“Joseph and the Amazing Technicolor Dreamcoat” is delightful. Joseph makes people laugh, makes me laugh. Joseph makes people sing. Joseph makes me sing.
But it’s too happy, isn’t it? It wasn’t like that in the middle of the desert, after all. Tossed into a pit, afraid for his life, Joseph wouldn’t have scared himself with a snake sock puppet, right? (That’s how a bit of that scene was played at the Fort Wayne Civic Theatre version of “Joseph” this year).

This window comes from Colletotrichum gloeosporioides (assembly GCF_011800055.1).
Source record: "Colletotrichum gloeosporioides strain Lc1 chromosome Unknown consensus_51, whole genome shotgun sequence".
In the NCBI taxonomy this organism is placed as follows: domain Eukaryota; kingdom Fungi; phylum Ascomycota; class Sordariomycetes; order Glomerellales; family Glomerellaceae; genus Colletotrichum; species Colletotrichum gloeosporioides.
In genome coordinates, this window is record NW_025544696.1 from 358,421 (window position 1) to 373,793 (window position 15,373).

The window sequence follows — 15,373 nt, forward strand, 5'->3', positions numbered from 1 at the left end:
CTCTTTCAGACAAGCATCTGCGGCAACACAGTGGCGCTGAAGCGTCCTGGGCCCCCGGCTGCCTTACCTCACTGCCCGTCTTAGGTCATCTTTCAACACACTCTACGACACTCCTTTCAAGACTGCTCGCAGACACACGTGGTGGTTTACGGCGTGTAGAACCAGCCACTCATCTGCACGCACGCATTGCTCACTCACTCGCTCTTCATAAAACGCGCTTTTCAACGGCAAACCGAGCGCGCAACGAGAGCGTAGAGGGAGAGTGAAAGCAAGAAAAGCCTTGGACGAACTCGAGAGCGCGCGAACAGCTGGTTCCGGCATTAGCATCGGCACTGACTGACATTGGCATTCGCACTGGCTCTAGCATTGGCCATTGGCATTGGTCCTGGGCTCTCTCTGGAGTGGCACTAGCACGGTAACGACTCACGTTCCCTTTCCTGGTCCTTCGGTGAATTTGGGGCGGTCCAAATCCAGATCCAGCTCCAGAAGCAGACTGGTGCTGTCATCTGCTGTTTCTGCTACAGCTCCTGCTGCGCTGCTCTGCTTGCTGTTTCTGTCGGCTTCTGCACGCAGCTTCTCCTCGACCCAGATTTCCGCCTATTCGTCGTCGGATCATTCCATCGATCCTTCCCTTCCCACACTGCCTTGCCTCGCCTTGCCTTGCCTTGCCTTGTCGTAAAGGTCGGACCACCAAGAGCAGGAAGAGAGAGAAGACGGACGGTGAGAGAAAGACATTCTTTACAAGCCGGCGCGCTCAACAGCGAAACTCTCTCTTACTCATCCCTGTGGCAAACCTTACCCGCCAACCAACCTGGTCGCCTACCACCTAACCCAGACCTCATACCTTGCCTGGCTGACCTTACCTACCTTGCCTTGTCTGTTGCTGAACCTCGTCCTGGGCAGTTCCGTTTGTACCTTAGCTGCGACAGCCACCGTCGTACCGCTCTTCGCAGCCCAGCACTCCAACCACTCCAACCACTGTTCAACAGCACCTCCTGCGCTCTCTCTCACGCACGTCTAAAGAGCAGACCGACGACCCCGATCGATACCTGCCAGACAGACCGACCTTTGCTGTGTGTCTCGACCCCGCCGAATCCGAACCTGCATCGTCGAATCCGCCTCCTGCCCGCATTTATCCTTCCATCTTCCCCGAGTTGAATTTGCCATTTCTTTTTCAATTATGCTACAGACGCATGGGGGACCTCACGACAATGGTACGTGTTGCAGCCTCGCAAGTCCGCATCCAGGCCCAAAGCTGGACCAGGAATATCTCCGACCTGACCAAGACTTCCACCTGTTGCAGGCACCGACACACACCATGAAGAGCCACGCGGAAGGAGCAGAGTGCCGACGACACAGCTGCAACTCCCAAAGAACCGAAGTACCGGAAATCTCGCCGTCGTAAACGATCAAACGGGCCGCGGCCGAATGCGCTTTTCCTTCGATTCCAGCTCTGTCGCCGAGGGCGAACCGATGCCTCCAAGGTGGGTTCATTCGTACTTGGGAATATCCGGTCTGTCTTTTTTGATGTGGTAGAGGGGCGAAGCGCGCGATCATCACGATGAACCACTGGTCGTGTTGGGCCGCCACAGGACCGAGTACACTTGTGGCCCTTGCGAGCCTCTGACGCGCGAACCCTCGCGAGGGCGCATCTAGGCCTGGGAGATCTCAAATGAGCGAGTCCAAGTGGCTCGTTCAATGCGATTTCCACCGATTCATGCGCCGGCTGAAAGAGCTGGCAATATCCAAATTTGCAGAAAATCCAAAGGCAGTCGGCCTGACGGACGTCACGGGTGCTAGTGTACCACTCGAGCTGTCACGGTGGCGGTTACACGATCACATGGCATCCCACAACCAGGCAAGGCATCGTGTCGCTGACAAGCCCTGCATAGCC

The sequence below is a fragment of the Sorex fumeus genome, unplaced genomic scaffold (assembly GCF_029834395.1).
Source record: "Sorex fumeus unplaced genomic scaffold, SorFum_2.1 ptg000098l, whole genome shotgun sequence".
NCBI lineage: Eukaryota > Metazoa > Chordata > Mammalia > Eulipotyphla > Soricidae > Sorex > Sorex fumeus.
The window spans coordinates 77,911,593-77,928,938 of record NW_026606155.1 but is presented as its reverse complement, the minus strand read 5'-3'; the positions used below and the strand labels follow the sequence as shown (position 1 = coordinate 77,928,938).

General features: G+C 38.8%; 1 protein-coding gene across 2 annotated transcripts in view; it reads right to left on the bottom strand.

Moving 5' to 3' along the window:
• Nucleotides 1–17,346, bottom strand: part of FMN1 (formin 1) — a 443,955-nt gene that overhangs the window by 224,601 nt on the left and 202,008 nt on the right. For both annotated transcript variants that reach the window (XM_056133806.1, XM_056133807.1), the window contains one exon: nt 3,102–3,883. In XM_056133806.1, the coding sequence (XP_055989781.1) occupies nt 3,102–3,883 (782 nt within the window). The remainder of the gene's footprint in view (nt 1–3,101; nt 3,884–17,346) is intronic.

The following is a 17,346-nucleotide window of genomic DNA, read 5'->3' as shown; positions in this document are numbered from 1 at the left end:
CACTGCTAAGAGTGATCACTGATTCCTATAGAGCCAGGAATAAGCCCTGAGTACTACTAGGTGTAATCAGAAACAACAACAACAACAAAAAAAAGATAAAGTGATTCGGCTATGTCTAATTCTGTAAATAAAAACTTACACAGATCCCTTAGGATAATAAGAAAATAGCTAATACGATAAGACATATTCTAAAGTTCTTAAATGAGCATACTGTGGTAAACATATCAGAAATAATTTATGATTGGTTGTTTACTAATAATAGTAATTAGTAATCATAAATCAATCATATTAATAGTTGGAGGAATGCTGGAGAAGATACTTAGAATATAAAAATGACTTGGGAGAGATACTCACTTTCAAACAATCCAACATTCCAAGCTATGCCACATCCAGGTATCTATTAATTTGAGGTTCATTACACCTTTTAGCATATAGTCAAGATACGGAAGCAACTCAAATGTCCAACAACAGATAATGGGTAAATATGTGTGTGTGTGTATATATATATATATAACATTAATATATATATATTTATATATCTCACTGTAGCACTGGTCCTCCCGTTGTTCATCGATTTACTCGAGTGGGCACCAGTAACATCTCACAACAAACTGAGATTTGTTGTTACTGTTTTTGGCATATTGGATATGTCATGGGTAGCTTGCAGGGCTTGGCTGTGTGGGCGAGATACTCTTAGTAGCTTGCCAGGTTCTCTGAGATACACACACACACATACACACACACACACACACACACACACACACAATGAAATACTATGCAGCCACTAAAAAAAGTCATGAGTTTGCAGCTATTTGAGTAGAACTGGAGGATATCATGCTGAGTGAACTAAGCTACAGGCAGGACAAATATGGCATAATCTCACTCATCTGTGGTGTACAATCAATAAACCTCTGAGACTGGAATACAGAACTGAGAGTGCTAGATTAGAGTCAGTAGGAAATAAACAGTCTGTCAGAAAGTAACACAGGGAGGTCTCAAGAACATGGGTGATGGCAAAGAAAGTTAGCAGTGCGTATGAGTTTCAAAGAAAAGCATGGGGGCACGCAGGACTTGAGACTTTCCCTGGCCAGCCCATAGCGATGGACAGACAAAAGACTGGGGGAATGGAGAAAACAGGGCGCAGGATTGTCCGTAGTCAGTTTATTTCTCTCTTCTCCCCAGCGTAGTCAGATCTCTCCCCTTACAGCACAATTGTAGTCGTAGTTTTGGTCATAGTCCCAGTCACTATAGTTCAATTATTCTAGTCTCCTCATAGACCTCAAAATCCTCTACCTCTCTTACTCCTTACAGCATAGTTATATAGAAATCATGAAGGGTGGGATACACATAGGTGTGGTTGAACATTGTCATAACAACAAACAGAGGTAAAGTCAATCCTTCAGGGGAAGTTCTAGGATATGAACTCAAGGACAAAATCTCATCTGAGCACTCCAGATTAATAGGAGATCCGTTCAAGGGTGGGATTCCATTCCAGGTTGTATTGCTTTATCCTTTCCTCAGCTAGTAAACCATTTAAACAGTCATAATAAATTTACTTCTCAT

But when Joseph and his brothers were sitting safe in Egypt, telling the stories for the grandkids, I can see the laughter, the musical variety, the big production. Not because it was made up, but because they had some perspective, because they knew how that part of the story turned out.
That’s why I try to tell stories the way I do, especially stories from the Bible. I assume that they are about real people who talked and laughed and argued. I assume that bits were left out. I assume that the stories are there to tell.
And I want to tell stories so well that you think, “I wish there was more.” And then I can say, “There is.”
What do you want to do really well?